Women who currently have or have recovered from anorexia find emotional touch less enjoyable – PsyPost

Anorexia nervosa is an eating disorder characterized by atypical and unhealthy eating behaviors, a disturbed body image, and an extremely low body mass index. People with this disorder can also show disturbances in internal processing, which is the understanding of internal bodily states such as hunger, pain, and attention to the gut.

A new research has been published in Scientific Reports She found that women who currently had or had recovered from anorexia had less anorexia compared to women who had never been diagnosed with anorexia.

Prior investigations examining the link between interoceptive deficits and [anorexia nervosa] They focused primarily on non-rewarding intersensitivity signals, including pain (heat), neutral (heart rate) interference signals, and symptom-specific interference signals. [anorexia nervosa] (hunger and taste), with only a few studies focusing instead on rewarding internal stimuli, such as a pleasant, foreplay-like emotional touch,” write study author Ashley Bellard and colleagues.

The researchers aim to address this gap in the current study by examining whether indirect ratings of social touch differ in women who have not been diagnosed with anorexia nervosa. Indirect third-party touch was measured as previous research suggests that people with anorexia use their own experience to rate the pleasure of touch even when they notice social touch in others.

Previous research also indicates that women with anorexia nervosa report difficulty experiencing closeness with partners, decreased relationship satisfaction, fear of intimacy, and avoidance of intimate interpersonal relationships with others.

The researchers recruited a total sample of 91 women of type belonging to one of three distinct categories: those with a current diagnosis of anorexia, those who had recovered from a previous diagnosis of anorexia, and those who had never been diagnosed with anorexia. The researchers recruited only women for this study because women are usually more sensitive to touch and because eating disorders are more common in women. Participants were recruited by contacting eating disorder charities and through social media.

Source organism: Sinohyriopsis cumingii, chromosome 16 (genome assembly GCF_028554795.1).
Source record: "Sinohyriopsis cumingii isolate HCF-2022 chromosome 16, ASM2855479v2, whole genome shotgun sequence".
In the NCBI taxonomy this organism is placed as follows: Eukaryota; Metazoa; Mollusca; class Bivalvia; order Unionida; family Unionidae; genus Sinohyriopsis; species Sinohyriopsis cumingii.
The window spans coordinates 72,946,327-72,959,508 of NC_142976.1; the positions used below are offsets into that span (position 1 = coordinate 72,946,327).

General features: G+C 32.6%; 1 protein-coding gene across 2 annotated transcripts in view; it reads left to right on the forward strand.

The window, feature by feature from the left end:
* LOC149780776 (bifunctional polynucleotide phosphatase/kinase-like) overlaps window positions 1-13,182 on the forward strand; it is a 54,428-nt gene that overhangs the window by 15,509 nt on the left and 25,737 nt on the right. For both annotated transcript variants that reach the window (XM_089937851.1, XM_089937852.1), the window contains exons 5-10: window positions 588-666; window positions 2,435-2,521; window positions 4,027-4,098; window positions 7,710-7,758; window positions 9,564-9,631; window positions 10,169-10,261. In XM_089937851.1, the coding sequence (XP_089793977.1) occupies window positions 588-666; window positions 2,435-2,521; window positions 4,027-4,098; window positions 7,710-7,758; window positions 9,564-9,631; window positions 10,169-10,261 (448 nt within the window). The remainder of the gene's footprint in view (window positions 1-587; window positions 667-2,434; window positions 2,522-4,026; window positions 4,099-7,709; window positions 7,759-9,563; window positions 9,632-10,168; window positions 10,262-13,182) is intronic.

Participants completed measures to assess their eating disorder symptoms, inner awareness, and touch experiences and situations. Participants watched videos of an actor (man) touching another actor (woman) in 5 different areas of the body (palm, back, forearm, cheek and upper arm) and 3 distinct speeds (hard touch, slow blow, fast blow). After watching each video, participants were asked how much they wanted to be touched in the way described in the video and how much they thought the woman in the video enjoyed being touched.

The results show that the total back touch was rated as more pleasurable with the humerus, forearm, and palm being more pleasurable than the cheek. In general, participants rated the women in the video as loving touch more than they would themselves. Participants in the control condition (not diagnosed with anorexia) had the highest rates of overall happiness compared to the two other groups. Happiness ratings did not differ between those with a current or previous diagnosis of anorexia.

Importantly, the no-diagnostic control group rated the slow-speed touch as more pleasurable than the other two diagnostic groups. The control group also showed higher pleasure rates for fast speed touch compared to the previously diagnosed group.

“We observed significant differences in subjective assessments of experience and attitude to social touch across all areas of the touch experience and between the three groups. In fact, [women in the anorexia nervosa group] reported a significantly less positive experience of familiar and unfamiliar touch, as well as intimate touch, compared to [women in the control group]Researchers.

“Interestingly, there is a significant regression equation for self-reports of touch experiences and touch pleasure in general [women in the anorexia nervosa group], especially for self-directed direct touch to support this idea. With these regards, it was found that a positive attitude to intimate touch was positively correlated with general touch pleasantness for current anorexia patients (but also for [women in the control group]), when it comes to self-touching.”

The researchers note some limitations to this work including the self-report nature of the procedures and the lack of a physical touch condition. There may also be other variables affecting touch pleasure that were not measured in this study, such as mood, general touch avoidance, and other related personality traits.

the study, “Differential ratings of self versus other directed social touch in women with and recovering from anorexia nervosa‘, written by Ashley Bellard, Paula Trotter, Frances McGlone, and Valentina Catato.

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